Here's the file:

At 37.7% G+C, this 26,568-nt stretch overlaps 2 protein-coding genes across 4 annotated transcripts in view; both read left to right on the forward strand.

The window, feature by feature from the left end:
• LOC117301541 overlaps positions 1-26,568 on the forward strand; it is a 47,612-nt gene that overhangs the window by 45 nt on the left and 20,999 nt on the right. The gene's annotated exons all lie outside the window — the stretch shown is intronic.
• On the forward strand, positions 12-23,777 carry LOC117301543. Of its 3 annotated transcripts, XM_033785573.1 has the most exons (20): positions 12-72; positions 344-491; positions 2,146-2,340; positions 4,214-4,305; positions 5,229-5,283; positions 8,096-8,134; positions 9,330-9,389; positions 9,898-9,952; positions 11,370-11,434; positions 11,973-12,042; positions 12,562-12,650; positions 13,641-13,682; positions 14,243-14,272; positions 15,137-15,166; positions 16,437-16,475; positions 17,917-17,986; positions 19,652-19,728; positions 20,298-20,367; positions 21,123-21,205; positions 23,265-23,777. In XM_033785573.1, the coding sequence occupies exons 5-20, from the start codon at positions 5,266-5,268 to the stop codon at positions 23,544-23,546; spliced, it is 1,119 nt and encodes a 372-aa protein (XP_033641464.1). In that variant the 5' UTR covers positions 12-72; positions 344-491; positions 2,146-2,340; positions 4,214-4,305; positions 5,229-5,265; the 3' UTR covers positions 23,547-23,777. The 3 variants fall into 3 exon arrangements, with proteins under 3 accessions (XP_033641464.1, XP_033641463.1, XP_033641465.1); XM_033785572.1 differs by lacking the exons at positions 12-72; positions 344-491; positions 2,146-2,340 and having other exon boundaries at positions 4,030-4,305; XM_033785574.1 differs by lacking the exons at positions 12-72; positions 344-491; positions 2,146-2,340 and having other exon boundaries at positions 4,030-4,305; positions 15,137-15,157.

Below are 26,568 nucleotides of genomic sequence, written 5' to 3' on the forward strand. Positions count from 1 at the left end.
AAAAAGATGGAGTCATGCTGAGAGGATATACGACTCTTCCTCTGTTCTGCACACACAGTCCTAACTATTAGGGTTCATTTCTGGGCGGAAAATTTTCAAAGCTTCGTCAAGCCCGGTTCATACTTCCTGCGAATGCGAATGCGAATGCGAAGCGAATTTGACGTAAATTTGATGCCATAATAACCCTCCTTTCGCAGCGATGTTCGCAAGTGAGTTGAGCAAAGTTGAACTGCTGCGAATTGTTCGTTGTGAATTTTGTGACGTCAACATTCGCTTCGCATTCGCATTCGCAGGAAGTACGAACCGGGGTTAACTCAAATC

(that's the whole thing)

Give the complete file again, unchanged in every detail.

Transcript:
At 37.7% G+C, this 26,568-nt stretch overlaps 2 protein-coding genes across 4 annotated transcripts in view; both read left to right on the forward strand.

The window, feature by feature from the left end:
• LOC117301541 overlaps positions 1-26,568 on the forward strand; it is a 47,612-nt gene that overhangs the window by 45 nt on the left and 20,999 nt on the right. The gene's annotated exons all lie outside the window — the stretch shown is intronic.
• On the forward strand, positions 12-23,777 carry LOC117301543. Of its 3 annotated transcripts, XM_033785573.1 has the most exons (20): positions 12-72; positions 344-491; positions 2,146-2,340; positions 4,214-4,305; positions 5,229-5,283; positions 8,096-8,134; positions 9,330-9,389; positions 9,898-9,952; positions 11,370-11,434; positions 11,973-12,042; positions 12,562-12,650; positions 13,641-13,682; positions 14,243-14,272; positions 15,137-15,166; positions 16,437-16,475; positions 17,917-17,986; positions 19,652-19,728; positions 20,298-20,367; positions 21,123-21,205; positions 23,265-23,777. In XM_033785573.1, the coding sequence occupies exons 5-20, from the start codon at positions 5,266-5,268 to the stop codon at positions 23,544-23,546; spliced, it is 1,119 nt and encodes a 372-aa protein (XP_033641464.1). In that variant the 5' UTR covers positions 12-72; positions 344-491; positions 2,146-2,340; positions 4,214-4,305; positions 5,229-5,265; the 3' UTR covers positions 23,547-23,777. The 3 variants fall into 3 exon arrangements, with proteins under 3 accessions (XP_033641464.1, XP_033641463.1, XP_033641465.1); XM_033785572.1 differs by lacking the exons at positions 12-72; positions 344-491; positions 2,146-2,340 and having other exon boundaries at positions 4,030-4,305; XM_033785574.1 differs by lacking the exons at positions 12-72; positions 344-491; positions 2,146-2,340 and having other exon boundaries at positions 4,030-4,305; positions 15,137-15,157.

Below are 26,568 nucleotides of genomic sequence, written 5' to 3' on the forward strand. Positions count from 1 at the left end.
AAAAAGATGGAGTCATGCTGAGAGGATATACGACTCTTCCTCTGTTCTGCACACACAGTCCTAACTATTAGGGTTCATTTCTGGGCGGAAAATTTTCAAAGCTTCGTCAAGCCCGGTTCATACTTCCTGCGAATGCGAATGCGAATGCGAAGCGAATTTGACGTAAATTTGATGCCATAATAACCCTCCTTTCGCAGCGATGTTCGCAAGTGAGTTGAGCAAAGTTGAACTGCTGCGAATTGTTCGTTGTGAATTTTGTGACGTCAACATTCGCTTCGCATTCGCATTCGCAGGAAGTACGAACCGGGGTTAACTCAAATC